For those, who criticise President Assad for not stepping down, when the west dictated he should, just bear in mind the consequences of a regime change in Syria. The Assad dynasty kept Syria safe for decades, it was a stable country, where various cultures coincided; despite its huge population and it not being part of the western monopoly game.

What is happening now would have happened, even if the President had given up power immediately. The Syrian Brotherhood, who I believe to be as nationalistic as other Syrians, would not have been capable of deterring those outsiders, who pursue the principles of the Ummah. Particularly as they believe it is okay to enter a country and to commit murder, in order to impose their own values upon it.

Noveau colonisation?

Europe is restructuring, with a return to the type of colonisation, that dates back centuries. Now though, the stakes are higher, the situation in present day Crimea is about the remaining world resources. Agreements will be reached eventually but for how long?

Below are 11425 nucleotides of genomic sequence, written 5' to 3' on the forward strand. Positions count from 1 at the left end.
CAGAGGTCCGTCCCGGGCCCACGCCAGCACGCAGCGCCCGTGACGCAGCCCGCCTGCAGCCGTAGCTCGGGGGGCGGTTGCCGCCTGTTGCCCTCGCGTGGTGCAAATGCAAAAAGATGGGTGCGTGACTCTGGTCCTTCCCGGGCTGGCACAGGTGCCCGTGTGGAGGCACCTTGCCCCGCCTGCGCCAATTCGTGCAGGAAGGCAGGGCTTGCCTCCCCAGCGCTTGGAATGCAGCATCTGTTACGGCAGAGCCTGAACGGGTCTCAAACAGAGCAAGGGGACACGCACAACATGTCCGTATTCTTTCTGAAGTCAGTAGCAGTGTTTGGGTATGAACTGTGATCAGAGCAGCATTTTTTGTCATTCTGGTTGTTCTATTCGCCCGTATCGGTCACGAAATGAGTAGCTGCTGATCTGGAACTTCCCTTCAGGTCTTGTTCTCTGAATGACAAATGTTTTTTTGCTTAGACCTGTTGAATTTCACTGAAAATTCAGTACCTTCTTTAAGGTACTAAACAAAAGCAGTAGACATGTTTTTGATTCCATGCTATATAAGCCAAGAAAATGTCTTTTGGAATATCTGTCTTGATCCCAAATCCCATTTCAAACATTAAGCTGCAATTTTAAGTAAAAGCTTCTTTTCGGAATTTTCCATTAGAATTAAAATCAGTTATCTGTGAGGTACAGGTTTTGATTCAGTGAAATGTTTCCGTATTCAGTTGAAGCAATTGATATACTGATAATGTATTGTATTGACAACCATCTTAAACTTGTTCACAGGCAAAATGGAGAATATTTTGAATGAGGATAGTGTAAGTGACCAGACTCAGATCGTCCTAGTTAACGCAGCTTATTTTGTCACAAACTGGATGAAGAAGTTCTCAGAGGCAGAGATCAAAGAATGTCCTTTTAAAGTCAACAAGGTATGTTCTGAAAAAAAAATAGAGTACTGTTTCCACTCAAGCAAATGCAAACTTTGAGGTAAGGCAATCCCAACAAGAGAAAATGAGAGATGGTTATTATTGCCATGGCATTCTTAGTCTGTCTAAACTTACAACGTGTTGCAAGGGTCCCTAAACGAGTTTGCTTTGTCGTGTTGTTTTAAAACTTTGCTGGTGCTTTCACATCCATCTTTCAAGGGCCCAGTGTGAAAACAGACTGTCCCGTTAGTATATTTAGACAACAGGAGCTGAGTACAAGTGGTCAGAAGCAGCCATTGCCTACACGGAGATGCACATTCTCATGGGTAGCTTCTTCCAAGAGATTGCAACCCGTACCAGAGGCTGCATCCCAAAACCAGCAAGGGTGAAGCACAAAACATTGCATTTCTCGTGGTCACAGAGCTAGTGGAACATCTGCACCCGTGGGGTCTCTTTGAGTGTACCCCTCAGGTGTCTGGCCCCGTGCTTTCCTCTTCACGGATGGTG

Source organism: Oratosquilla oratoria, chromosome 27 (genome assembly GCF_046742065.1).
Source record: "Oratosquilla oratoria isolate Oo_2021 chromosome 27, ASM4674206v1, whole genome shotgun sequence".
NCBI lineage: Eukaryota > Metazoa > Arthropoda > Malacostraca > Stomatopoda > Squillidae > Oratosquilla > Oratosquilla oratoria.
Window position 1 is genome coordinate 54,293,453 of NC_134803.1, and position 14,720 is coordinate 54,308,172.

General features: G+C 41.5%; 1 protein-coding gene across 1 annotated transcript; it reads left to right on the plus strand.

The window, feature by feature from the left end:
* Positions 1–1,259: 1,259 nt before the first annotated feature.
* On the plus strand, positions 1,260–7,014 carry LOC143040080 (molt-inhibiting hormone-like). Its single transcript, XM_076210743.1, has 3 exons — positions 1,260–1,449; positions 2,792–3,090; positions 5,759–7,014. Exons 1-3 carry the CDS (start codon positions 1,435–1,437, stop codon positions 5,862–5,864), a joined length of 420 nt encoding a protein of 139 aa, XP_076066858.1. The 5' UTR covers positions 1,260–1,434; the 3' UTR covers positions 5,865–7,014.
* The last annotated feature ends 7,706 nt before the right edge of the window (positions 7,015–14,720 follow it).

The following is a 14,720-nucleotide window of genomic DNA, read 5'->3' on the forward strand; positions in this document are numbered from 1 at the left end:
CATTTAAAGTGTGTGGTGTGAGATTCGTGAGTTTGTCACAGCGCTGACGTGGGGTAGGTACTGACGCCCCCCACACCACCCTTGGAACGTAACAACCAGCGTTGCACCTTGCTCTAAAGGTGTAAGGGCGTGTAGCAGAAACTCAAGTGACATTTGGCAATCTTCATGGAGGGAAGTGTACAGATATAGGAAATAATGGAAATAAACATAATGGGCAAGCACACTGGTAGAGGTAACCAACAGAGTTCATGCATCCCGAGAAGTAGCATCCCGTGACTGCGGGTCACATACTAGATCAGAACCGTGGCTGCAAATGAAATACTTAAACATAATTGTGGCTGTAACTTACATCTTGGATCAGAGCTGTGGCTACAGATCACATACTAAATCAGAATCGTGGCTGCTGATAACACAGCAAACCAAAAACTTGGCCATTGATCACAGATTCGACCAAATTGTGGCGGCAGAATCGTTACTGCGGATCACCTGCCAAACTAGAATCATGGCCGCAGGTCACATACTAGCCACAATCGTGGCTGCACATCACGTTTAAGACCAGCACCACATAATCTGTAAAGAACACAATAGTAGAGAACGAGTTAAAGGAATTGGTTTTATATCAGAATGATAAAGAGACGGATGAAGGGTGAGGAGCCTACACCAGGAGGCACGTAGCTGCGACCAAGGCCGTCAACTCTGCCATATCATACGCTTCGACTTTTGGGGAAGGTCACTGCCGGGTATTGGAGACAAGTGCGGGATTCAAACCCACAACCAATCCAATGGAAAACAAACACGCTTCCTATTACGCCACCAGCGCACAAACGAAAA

Syria is paying a high price for its regime’s support for Russia. Britain, despite its protestations, has its henchmen, in the young Muslim radicals; so people here can be complacent and guilt free, but for how long?

No to NATO!!

There will be a NATO summit held in Newport and Wales is none to pleased. We plan to oppose this debacle. If you are interested see www.nonatonewport.org for further info.

 

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One thought on “The Syrian empire, 19th century colonisation: the plight of Syrian Christians, a background.

  1. Pingback: Lebanon an update, Moukhtara, service taxi adventures, new presidents and other gems including some photographs | History of Syria, ancient and modern; hope for an inclusive future